This reflection on the Feast of the Ascension of our Lord is based on Matthew 28:16-20.
There is a special slab of stone found in the Chapel of the Ascension on the Mount of Olives in Jerusalem. That rock has been revered by Christians for centuries since it is believed to bear the right footprint of our Lord right before he ascended to heaven (the half bearing the left is housed in a mosque). Hence, its name: the Ascension Rock.
Whether or not the relic is authentic, we will never know. All we know is that countless pilgrims all these centuries have been moved and inspired by the sight of our Lord’s footprint.
Among those who developed a great devotion to the Ascension Rock was St. Ignatius of Loyola, the founder of the Society of Jesus. In the early years after his conversion, he made a pilgrimage to the Holy Land, and it was during this pilgrimage that he visited the Ascension Rock not once but twice because he wanted to study the details of the footprints (specifically, the direction they were facing). But both times the guards refused to let him, and upon his own admission, in order to get in, he bribed the guards (!)–again, not once but twice: first, with a pen knife and the second time, with a pair of scissors. Such had been his desire to see our Lord’s footprints and to pray before the Ascension Rock.
On this Feast of the Ascension, we recall how the Lord was raised to heaven after spending 40 days with his disciples after his resurrection, but not without first promising to send the Holy Spirit to ensure his continued presence among us. One thing, however, strikes me as I look at the picture of the Ascension Rock: These were his very last footprints here on earth! After walking the earth for 33 years, as he was raised to heaven, he left these very footprints (at least he did somewhere!). This for me symbolizes the fact that our Lord has left us a guide on how to live for only 33 years–well, actually only three years, strictly speaking, since we know next to nothing about the hidden years of his life before his Public Ministry. Our Lord has shown us an example of how we should speak and act. But what happens once you’re in your 40s?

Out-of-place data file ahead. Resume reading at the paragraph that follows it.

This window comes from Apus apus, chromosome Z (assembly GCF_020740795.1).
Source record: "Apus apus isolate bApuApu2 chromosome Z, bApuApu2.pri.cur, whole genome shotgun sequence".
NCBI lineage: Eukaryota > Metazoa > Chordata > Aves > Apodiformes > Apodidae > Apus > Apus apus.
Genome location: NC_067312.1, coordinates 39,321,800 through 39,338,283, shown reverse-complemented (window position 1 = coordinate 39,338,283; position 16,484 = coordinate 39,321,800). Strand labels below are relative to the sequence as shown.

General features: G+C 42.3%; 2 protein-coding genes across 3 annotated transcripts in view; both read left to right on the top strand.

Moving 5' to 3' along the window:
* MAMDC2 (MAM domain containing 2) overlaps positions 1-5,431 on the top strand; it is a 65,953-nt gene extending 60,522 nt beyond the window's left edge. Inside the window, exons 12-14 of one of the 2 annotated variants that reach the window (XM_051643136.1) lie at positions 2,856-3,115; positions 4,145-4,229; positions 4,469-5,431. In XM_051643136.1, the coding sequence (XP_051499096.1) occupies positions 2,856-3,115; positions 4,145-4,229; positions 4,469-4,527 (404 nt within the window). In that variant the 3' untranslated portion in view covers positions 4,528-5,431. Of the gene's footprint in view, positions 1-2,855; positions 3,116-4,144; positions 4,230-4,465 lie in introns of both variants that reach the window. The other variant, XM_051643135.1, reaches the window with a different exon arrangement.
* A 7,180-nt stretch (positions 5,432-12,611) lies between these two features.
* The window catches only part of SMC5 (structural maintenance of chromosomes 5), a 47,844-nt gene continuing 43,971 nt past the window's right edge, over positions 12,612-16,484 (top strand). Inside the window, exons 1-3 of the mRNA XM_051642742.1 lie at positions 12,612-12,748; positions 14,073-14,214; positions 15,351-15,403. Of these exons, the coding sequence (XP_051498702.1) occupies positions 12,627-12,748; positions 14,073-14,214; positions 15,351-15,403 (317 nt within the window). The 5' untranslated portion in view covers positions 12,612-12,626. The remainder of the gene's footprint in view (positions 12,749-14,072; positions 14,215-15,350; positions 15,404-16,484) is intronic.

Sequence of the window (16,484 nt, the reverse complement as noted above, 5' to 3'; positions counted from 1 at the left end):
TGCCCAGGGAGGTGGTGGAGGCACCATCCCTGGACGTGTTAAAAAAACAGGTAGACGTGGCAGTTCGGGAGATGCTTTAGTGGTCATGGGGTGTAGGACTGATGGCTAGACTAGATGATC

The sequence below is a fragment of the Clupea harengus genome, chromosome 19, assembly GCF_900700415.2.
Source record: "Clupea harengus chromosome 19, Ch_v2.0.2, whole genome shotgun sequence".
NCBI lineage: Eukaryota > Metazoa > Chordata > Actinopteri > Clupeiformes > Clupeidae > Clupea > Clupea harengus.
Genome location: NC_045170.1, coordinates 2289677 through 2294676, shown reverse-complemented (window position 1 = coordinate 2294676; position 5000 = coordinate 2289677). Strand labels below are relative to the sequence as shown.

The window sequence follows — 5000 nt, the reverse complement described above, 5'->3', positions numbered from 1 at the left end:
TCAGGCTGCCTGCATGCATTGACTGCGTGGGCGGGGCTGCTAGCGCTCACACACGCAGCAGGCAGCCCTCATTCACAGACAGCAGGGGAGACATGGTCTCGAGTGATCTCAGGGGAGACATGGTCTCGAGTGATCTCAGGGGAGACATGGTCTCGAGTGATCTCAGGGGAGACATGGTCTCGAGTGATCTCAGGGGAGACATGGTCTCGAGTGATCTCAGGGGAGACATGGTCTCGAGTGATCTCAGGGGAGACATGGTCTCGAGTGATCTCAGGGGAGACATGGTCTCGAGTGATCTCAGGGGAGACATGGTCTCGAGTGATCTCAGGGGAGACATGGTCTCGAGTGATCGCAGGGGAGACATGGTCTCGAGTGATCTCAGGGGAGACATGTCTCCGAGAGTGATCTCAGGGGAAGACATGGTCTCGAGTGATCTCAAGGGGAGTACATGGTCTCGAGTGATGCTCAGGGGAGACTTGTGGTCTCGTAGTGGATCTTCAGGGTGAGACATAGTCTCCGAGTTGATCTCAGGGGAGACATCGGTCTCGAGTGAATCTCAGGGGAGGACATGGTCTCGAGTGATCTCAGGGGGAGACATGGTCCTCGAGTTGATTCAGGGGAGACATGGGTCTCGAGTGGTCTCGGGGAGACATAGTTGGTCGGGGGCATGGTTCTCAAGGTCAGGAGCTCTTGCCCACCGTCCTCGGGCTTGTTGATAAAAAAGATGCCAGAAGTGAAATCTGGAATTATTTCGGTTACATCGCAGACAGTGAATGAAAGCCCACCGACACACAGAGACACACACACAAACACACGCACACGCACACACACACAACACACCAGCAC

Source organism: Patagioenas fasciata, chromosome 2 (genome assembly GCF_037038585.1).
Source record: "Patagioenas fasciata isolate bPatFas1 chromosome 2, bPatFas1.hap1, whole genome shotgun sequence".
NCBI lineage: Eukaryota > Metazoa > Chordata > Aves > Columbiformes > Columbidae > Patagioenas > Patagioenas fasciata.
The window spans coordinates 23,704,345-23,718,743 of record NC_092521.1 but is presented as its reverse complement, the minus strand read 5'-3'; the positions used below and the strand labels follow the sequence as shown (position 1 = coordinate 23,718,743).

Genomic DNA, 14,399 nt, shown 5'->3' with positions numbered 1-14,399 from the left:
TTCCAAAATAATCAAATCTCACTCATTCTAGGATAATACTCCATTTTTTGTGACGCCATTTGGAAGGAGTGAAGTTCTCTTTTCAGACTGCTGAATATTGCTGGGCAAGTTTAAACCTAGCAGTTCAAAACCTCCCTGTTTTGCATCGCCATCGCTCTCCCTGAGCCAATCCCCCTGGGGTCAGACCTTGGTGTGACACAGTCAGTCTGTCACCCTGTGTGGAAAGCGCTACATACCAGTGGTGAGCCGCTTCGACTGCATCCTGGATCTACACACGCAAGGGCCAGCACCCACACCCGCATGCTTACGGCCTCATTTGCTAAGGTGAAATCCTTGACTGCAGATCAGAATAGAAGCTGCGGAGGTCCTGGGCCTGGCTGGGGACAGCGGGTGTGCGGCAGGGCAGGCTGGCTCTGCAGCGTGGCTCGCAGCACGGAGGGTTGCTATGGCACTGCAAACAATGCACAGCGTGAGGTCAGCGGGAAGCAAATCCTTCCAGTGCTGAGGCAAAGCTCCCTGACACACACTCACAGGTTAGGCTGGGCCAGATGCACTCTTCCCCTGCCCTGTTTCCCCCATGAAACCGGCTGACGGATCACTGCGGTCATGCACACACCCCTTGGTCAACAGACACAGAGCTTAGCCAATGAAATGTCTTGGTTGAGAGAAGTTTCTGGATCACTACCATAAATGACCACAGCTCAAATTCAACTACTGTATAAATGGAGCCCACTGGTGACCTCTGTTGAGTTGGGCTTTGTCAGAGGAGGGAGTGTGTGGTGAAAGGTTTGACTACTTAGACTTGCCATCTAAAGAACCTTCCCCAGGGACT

I remember an old Jesuit father saying to me some years ago: “When I was much younger, before I spoke or acted, I used to literally ask myself, ‘What would Jesus do?’ Now that I’m in my 70s, I find that I really need to stretch my imagination because I’m not exactly sure what the Lord would do at my age!”
Those last footprints of our Lord remind us that when he ascended to heaven, our Lord left us with no blueprint on how to live our lives. That’s unfortunate: Life would be so much easier if we knew exactly what to do in every situation. In fact, many people insist on believing that even if it doesn’t seem to be God’s idea of how we should live as humans. It’s so much simpler to believe that life is black and white, that there is a ready answer for every possible question that we might encounter in the world. Many people insist, for example, that the Bible offers us the answers to every single question we might have about life.
But that just simply isn’t the case: Our Lord expects us to study God’s Word seriously, but also to use our intelligence in living out our faith in this complicated and sometimes messy world of ours. This is why discernment is so important–to use not only one’s mind but also one’s heart to find what God wants us to do and how He wants us to live our lives. Thankfully, our Lord continually sends us the Holy Spirit who will guide us, but we need constant prayer and careful discernment to recognize the promptings of the Spirit.
So today, on this Feast of the Ascension, let us renew our effort at practicing a solid prayer life so that we may become increasingly familiar with the Spirit, the Spirit who will teach us right and wrong amidst the uncertainty of our lives.